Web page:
Updated/Revised as of September 30, 2016
February 3, 2014
I am taking
Japanese 1 online through Ball State University this school year. I have a
niche with Asian languages. To me they are so elegantly spoken and written.
Plus, the grammar and sounds of Asian languages is consistent throughout all of
them, so once you learn one the others are much easier to grasp. Honestly,
Asian grammar make more sense to me than English grammar (although I still know
English grammar more fluently).
Some background on my border-line obsession with Asian languages and culture:
As a young child my family was quite poor. My mom was constantly going back to
college to get degrees hoping she could use one. She began as an English
education major and completed her masters in it while taking care of two
toddlers pretty much on her own. Over the years she accumulated a bachelor's
degree in Digital Design and another master’s degree in Earth Literacy. My
amazing mother always struggled to find a steady job and was constantly stuck
working in food service. Sometimes she would be called in to substitute teach
at the local elementary and junior high schools, then would work late into the
night at a fast food joint. This schedule was exhausting to my mum, so she
ended up quitting her food service job. There were no jobs available as a
full-time teacher like she hoped for, but because we lived in an apartment
people filled with people from other countries: Russia, India, Korea, China,
Japanese, and many more. Mom ended up tutoring the children in English (this
was always their hardest class). She had the most tutoring jobs teaching Asian
children because of their honorific importance in schooling among their
cultures. Over the near three years of living in the apartment buildings on
Crawford street in Terre Haute, IN my mom made many Asian friends, all of which
who had kids my age. In the apartments I had a best girl friend who was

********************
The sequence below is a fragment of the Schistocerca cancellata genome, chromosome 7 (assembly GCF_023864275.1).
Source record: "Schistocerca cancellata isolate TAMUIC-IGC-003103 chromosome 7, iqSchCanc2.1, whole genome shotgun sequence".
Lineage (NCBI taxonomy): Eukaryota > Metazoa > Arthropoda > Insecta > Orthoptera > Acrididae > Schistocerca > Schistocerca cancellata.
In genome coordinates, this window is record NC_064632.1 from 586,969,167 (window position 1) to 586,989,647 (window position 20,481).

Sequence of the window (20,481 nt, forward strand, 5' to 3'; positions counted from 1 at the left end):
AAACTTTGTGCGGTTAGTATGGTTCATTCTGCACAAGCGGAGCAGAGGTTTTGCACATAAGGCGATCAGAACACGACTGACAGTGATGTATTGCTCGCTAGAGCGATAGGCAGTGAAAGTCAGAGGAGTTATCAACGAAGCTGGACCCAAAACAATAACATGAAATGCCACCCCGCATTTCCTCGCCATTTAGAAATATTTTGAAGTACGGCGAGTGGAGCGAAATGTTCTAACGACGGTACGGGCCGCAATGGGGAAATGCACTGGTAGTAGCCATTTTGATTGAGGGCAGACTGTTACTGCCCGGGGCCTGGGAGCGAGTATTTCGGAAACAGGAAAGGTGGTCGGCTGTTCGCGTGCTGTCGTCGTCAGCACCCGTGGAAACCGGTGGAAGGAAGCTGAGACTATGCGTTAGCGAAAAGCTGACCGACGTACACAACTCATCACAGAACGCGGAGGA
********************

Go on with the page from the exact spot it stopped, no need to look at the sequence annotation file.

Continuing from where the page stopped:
Russian, a "boyfriend" (we were 7/8 years old so he wasn't really,
but we called each other that any ways) from India, a plethora of friends who
were from South Korea, and a few friends from Japan. It was the most amazing
experience in my entire life. I remember spending mornings before school and
evenings after school sitting in Chinese restaurants being asked by the Korean
mother what my brother and I what we were hungry for (yes, giggle, you'd be
surprised how many Chinese restaurants are not actually ran by Chinese people).
We even got to help wrap homemade crab rang goon when we were there after
school (the handmade ones are always wrapped like this):
As a child, I remember going to my friends apartments and feeling like I was in
another country. It was the best culture shock ever! We had dinner about once a
week with a foreign friend and the Asian meals were always my favorite just
because they were so different. There would be one large bowl of a main
ingredient in the middle of the table (like noodles, meat, and/or soup; all
meals included more rice then you could imagine), then surrounding the huge
bowl would be at least a dozen tiny bowls filled with sauces, vegetables,
fruits, and anything else you could add into the main ingredient. We would all
sit on the floor (usually on pillows) around a low table and eat from all the
dishes at once. It was quite chaotic. They didn't own a single fork in their
house, only spoons and chopsticks. They encouraged us to learn how to eat
everything with chopsticks, but didn't mind if the kids gave up and started
sticking their fingers in all the food! I became a master of eating food with
chopsticks and one of my mom's friends even gave me a pair for my birthday,
along with wooden hair sticks, which are longer and thicker then chopsticks
with pointed ends.
The girls let me try on their clothes from their foreign country, a Japanese
mother even let me try on her wedding kimono. My mom’s best friend, a beautiful
Korean mother of two girls whose husband was still in South Korea, let me try
on one of her hanboks, a traditional Korean dress worn at many special events.
Out of all the different people I've met from all over the world, I have found
no other peoples who were always as consistency kind among their peoples as the
Korean and Japanese. Even if I made a mistake- butchered a word from their
language with my "American accent", held chopsticks wrong, put on
their unique styles of dress on backwards (all of these I've done), they always
did nothing but encouraged me and delighted in the fact that I was interested
in their culture.I grew up having slumber parties with Japanese girls who would bring over
subtitled anime shows/movies to watch all night, which really improved my
reading skills and helped me to pronounce their languages right. I played house
with Korean kids who were always "cooking" exciting foods I'd never
heard of in their play kitchens. I loved every minute of this culture-engrossed
child hood that didn't last long enough.
When we moved when I was nine years old, I cried more than I ever have over